Music, poetry, and a very well-developed kind of pantomimic art, are here inseparably united, but as to the constant
connection of all three with the popular religion, it can be affirmed only so far as every feeling partakes more or less of the religious character. …

In general, the traditional- preservation of a poem seems to be rare among the Ostyaks, and their songs are for the most part improvisations, which they produce at the spur of the occasion, and always accompany with pantomimic action. It sometimes happens, that the same incident continues to be the favourite theme for years together, being treated, however, in various ways according to the individual taste of the singer. Thus, a bear having once dug up from the grave and devoured the body of a child, the Ostyaks, it is said, used for many years to describe in their songs this shocking occurrence, imitating with the greatest fidelity the growling of the bear, with its gestures and looks towards its pursuers, who were endeavouring to drive it from the corpse.

“The wolf and the bear, being looked upon as powerful and highly gifted beings, figure quite as much as men in the Ostyak songs and pantomimic shows, and, like the latter, are sometimes the subject of tragic representation, but much more frequently of droll caricature. And with respect to the rank which these two beasts of prey bold in the estimation of the Ostyaks, it may be observed, that the homage rendered to them is not merely poetic, but assumes at times a decidedly religious character. When one of them has been killed, its skin is stuffed with hay, and the people gather round their fallen enemy to celebrate the triumph with songs of mockery and insult. They spit upon it and kick it, and that ceremony performed, they set it upright on its hind legs in a corner of the yurt, and then, for a considerable time, they bestow on it all the veneration due to a guardian god. …

“The outward forms of religion, which are thus handed down among the Ostyaks from father to son, appear to be in themselves worthy of attention; for it is only by the attentive examination of them that we can hope to arrive at a probable explanation of the doctrines on which they were originally founded ; but, independent of this consideration, I feel myself bound to produce all that I know upon this subject, in consequence of my having discovered, the following year, on the north-west coast of America, and having thoroughly learned, by repeated observation, a system of religious observances identical with this in every particular. In reference, therefore, to the most important of the Ostyak solemnities, for the performance of which they purchase arms, as already stated (p. 33,) I here give the literal translation of a statement made to me in writing by a Russian who witnessed them, and can most conscientiously assert that there is not in this statement the slightest trace of supplementary addition, or of any thing more than the representation of the fact; for this is attested by the complete agreement between the usages prevailing at Obdorsk and those which I subsequently witnessed … among the Kolyuses at Sitka:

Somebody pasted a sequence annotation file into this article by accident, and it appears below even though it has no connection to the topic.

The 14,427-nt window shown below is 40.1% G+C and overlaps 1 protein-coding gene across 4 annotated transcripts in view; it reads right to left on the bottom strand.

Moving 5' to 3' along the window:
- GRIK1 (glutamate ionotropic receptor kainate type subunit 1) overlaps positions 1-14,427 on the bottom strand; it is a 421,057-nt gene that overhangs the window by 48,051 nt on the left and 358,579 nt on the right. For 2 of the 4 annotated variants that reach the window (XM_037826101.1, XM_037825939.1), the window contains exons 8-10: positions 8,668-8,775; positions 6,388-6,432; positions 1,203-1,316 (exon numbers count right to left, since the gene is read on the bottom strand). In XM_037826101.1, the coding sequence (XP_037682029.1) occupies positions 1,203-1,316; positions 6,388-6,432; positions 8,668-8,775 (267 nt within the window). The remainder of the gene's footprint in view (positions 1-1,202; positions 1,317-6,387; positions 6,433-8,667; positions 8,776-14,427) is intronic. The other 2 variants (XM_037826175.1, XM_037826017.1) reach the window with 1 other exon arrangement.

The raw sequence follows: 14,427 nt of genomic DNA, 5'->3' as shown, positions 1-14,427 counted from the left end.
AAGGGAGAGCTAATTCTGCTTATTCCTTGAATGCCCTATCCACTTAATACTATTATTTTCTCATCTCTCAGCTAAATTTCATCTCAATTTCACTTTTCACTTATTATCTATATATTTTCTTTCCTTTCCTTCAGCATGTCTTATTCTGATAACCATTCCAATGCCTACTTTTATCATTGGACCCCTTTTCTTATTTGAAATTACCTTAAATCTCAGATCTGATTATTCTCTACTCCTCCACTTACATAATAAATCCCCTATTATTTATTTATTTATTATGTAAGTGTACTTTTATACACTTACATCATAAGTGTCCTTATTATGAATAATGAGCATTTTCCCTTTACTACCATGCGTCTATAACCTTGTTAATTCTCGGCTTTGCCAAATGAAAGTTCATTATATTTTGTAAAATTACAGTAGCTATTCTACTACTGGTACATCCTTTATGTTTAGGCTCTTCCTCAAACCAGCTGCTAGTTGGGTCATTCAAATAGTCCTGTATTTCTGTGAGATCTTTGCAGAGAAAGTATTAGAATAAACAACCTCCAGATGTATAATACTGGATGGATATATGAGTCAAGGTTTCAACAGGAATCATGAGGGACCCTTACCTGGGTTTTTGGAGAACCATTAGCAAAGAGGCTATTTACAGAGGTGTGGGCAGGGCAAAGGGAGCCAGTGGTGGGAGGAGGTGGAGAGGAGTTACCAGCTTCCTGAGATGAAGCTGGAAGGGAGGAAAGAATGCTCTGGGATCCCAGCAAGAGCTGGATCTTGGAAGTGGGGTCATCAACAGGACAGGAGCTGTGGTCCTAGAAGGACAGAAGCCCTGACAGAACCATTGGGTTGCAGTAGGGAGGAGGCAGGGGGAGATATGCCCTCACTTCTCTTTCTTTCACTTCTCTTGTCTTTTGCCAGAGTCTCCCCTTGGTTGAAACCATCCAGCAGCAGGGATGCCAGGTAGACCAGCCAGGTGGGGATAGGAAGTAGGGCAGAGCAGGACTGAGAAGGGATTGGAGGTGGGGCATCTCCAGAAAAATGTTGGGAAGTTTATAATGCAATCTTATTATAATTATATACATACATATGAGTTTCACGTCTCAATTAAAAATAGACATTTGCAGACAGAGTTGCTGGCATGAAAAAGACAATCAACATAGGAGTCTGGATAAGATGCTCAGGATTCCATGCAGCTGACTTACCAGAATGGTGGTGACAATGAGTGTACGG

The Ostyak Shamans, like the taduibui, or priests of the Samoyedes, bedeck their fur clothing with metal figures of birds, fish, and wild beasts, with the teeth and hones of sea-animals, and with whatever, in short, seems calculated to give them a terrific appearance. Their ceremonies of divination are performed before a fire, round which they go, crying as loudly as possible, and writhing as if possessed. They beat at the same time a kind of drum, and rattle their metal ornaments, while the bystanders also add their lusty shouts, and contribute to the clatter, by beating pots, or other such utensils with their weapons. After the din has lasted some time, the Shaman falls to the ground, whereupon the bystanders throw a cord round his neck, and cover him with skins, by which they would have it understood that he is in communion with the spirits. Two men then take the ends of the cord, and pull it with all their might, while the Shaman, under the skins, slips his hands to his neck to prevent his being strangled. When at last he has had enough of the struggle, he makes a sign that the spirits have left him, and communicates forthwith to the company the required predictions.

In 1805, it happened that a Shaman was in fact strangled in this way, and the affair was brought before the provincial tribunals. He was obviously too slow in placing his hands between his neck and the noose.

On the 27th December 1821, (old style,) the Ostyaks kept a solemn festival in the yurts of Pashirtzof, five versts from Obdorsk, in honour of their god Yelan, and I obtained permission to be present at the ceremonies… The ceremonies began about eight o’clock in the evenings and lasted till two in the morning. At first, children ran round to each yurt, to call the Ostyaks to the divine rites. In so doing, they screamed in all manner of wild notes, and seemed as if quite beside themselves: this went on while the people were assembling in the yurt selected for the proceedings. On entering this, each of the Ostyaks turned round three times before the idols, and then took his place on the right side of the room, in the recesses, or on the floor. They talked to one another, or otherwise employed themselves as they pleased.